Hey What’s Up With…is an on-going series in which we check in on some of Giddy Up America’s favorite bands and musicians that we haven’t heard much about lately. This is the second installment.
In 2011 I wrote about the band Cake. They were about to release their album Showroom of Compassion, an album that was entirely solar-powered and it was the band’s first album of new material since 2004 and their album Pressure Chief. In my article, I described Cake as “the musical equivalent of your college loans: always around, consistent, and a reminder of good times.” Seven years later I stand by that statement. For the most part.
Showroom of Compassion had been announced with the kick the door wide open jam “Sick of You,” a song that brought back the fondness of memories for even the most casual of Cake-enthusiasts, some of whom had been with the band since they first heard “The Distance” back in 1996, a song that cut through the wave of post-grunge warriors and burgeoning boy bands like a knife wielded by a soaring trumpet. Since then, Cake has stayed the course, producing a sound that was very much all their own. There was the trumpet and there were the monotone vocals of John McCrea and the pop of the driving back beat and the schematic-like guitar lines. Cake didn’t sound like anyone else, no one else sounded like Cake. Their corner is theirs and theirs alone. It’s solar-powered and 100% private.
However, since 2011, the release of Showroom of Compassion and the various tours that followed, Cake have been relatively quiet. Maybe it was because the album didn’t have the impact they hoped or maybe it was just the result of being together for nearly two decades. Either way, Cake went from being counted on to drop a new album every couple of years to all but completely dropping off the map.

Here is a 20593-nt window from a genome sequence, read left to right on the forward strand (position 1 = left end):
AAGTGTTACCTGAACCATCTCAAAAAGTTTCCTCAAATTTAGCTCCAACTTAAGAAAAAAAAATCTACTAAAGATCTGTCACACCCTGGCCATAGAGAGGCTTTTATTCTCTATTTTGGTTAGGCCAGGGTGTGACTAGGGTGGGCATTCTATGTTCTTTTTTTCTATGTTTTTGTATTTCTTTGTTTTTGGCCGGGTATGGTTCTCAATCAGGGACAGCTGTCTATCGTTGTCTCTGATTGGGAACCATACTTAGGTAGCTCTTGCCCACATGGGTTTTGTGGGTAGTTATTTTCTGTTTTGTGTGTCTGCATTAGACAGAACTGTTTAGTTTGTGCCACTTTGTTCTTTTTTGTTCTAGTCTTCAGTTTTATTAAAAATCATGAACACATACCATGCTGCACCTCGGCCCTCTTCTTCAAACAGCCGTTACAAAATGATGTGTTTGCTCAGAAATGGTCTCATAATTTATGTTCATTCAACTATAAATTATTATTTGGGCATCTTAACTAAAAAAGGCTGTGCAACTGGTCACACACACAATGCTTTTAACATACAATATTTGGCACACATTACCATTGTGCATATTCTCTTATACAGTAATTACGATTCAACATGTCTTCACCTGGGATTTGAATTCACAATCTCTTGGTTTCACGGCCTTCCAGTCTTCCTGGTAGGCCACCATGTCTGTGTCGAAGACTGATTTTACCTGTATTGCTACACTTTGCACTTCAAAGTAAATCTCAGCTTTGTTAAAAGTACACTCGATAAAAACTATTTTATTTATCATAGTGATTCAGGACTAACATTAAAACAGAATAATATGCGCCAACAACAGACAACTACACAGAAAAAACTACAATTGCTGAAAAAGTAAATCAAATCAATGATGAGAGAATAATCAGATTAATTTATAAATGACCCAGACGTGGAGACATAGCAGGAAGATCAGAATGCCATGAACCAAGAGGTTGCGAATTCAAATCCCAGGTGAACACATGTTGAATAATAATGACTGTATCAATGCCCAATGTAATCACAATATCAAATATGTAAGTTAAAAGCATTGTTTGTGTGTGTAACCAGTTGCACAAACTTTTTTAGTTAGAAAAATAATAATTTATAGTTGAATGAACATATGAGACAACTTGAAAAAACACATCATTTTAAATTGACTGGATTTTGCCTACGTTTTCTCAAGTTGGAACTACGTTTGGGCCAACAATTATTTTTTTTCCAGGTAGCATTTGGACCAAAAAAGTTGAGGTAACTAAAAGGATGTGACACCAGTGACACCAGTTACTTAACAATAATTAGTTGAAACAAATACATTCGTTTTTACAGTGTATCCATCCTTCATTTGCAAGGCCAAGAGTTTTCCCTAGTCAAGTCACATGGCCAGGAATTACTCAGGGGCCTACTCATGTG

In 2017 they started to reemerge, playing a few shows and getting their tour legs back. In an interview of May of that year, McCrea talked about the time they had taken off, saying it had been spent playing a handful of shows in the Sacramento area and writing new songs. Those songs could maybe be part of a new album that could be released in 2018, something McCrea said was “entirely possible.”
Fast forward to the cusp of summer 2018 and Cake is set to hit the road for a summer tour with Ben Folds, although there hasn’t been anymore news on a new album. The band’s social media, both Twitter and Facebook, consists largely of sharing articles about causes the band cares about (sustainability, climate change) and certain politicians they don’t care about (Trump.) There’s not much there about the band’s music. Maybe that info is on the band’s MySpace page.
Left to search for clues about a new Cake album, you could look at the summer tour as a good sign. And hey, maybe their Twitter account doesn’t help much in terms of music news, but at least the fact that it’s so active at the very least proves that someone in Cake Land is active. It’d be a much different story if they were all together M.I.A. and not even out there sharing the latest Huffington Post piece about the most recent corrupt member of the Trump Administration.
The odds are good that we could get at least one more album from Cake, but if we don’t, at least we have a handful of albums to fall back on. And with summer coming up, those albums would be best served if placed in heavy rotation as Cake provides a unique soundtrack to a variety of idyllic summer situations, whether it’s lounging at the beach, kicking on the deck or cruising the open road with the windows down. We’re generally better off with a band like Cake in our lives, a band unafraid to go left where other bands go right and provide music that is unique and fresh and exclusive to them. With so many bands and artists out there, coping each other’s sound and tricks and treats, the unique ones are rare birds.
Cake cares about rare birds.
We should care about Cake.
Pretty simple when you think of it that way.
Categories: Checking In, Music
Cake needs to stop playing 45 min. long shows and release some new music already. Ridiculous.